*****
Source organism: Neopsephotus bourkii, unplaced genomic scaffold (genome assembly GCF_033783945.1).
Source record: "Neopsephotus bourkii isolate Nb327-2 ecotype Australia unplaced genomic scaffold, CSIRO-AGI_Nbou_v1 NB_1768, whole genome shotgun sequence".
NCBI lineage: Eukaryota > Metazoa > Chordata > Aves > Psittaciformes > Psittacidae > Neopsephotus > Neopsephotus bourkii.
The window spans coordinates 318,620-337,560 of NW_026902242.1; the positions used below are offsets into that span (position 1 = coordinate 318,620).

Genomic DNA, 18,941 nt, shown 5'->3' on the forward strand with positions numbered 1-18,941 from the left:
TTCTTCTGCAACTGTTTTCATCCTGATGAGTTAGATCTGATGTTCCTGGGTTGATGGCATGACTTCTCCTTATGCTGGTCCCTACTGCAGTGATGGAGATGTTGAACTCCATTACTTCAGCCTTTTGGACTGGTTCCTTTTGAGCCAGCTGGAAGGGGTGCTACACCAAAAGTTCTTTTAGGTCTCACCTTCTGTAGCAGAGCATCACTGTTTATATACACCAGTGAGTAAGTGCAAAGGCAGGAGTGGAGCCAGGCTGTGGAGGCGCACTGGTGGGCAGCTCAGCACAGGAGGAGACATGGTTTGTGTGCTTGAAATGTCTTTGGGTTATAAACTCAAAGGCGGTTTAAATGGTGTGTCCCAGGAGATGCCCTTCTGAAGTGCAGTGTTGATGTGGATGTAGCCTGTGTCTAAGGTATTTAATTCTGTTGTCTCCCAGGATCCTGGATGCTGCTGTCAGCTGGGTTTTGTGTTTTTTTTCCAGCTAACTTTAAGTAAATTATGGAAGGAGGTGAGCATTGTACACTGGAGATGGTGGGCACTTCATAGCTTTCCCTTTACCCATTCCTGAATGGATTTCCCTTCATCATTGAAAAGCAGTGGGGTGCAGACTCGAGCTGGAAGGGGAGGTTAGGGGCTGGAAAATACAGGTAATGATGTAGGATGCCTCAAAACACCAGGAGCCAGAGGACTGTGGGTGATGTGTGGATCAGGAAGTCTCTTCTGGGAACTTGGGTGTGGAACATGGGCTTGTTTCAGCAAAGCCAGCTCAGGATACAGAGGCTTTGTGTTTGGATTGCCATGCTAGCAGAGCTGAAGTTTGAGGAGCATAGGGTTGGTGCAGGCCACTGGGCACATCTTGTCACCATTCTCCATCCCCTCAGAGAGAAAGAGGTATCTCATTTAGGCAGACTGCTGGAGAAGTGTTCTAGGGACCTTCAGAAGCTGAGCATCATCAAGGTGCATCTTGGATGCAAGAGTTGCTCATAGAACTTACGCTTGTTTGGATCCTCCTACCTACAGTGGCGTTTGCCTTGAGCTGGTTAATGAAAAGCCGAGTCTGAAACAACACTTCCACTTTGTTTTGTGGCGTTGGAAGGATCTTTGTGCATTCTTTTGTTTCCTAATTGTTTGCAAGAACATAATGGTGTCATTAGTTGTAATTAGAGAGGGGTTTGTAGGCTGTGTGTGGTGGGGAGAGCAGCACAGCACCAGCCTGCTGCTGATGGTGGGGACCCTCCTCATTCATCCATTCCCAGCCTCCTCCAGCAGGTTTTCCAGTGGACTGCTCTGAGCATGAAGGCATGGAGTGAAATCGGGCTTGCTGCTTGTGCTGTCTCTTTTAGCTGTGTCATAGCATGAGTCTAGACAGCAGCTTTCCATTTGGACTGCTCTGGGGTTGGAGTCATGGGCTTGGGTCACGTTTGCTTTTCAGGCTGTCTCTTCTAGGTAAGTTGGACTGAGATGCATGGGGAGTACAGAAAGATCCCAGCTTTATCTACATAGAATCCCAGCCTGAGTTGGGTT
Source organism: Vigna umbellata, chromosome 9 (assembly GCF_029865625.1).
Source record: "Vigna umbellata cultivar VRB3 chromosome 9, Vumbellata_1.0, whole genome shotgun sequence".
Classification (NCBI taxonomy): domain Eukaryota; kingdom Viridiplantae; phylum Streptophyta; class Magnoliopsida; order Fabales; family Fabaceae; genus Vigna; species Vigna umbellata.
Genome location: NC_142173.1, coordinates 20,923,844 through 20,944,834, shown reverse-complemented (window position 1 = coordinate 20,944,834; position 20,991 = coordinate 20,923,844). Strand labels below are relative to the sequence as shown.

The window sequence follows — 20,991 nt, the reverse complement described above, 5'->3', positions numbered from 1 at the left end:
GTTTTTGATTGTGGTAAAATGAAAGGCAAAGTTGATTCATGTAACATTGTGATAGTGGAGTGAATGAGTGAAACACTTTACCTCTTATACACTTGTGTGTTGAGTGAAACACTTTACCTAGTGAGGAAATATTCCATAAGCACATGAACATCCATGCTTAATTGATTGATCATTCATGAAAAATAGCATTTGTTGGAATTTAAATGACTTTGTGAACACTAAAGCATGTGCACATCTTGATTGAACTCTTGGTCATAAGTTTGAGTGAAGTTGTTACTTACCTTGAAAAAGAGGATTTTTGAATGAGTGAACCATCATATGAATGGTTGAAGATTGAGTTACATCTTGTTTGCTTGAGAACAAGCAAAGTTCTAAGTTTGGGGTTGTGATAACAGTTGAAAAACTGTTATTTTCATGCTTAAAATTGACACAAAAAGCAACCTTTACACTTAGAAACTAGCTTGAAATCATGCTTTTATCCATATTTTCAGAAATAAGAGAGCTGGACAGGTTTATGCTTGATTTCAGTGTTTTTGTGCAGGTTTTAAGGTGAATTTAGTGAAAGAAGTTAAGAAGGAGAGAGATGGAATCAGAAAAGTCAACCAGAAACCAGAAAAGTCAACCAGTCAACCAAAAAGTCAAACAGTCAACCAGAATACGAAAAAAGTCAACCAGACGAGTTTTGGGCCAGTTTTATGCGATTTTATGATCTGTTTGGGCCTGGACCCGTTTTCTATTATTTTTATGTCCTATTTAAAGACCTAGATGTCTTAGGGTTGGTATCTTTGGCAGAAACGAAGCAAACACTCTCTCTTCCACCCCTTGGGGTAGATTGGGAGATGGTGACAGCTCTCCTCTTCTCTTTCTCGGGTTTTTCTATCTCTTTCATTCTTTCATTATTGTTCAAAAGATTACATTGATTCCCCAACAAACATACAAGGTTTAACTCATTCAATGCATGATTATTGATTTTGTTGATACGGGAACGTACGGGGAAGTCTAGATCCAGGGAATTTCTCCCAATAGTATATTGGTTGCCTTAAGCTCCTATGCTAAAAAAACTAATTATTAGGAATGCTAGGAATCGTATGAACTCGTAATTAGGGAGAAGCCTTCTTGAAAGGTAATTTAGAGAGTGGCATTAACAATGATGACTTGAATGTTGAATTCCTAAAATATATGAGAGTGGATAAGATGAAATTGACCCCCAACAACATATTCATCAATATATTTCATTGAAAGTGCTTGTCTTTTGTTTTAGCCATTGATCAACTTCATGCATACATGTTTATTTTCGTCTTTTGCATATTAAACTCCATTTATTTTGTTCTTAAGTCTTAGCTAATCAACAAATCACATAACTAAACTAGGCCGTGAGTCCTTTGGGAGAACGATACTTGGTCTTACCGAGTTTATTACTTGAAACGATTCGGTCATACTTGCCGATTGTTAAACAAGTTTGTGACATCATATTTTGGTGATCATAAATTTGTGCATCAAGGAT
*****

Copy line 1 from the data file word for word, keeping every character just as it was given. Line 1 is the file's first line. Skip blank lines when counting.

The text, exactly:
Source organism: Neopsephotus bourkii, unplaced genomic scaffold (genome assembly GCF_033783945.1).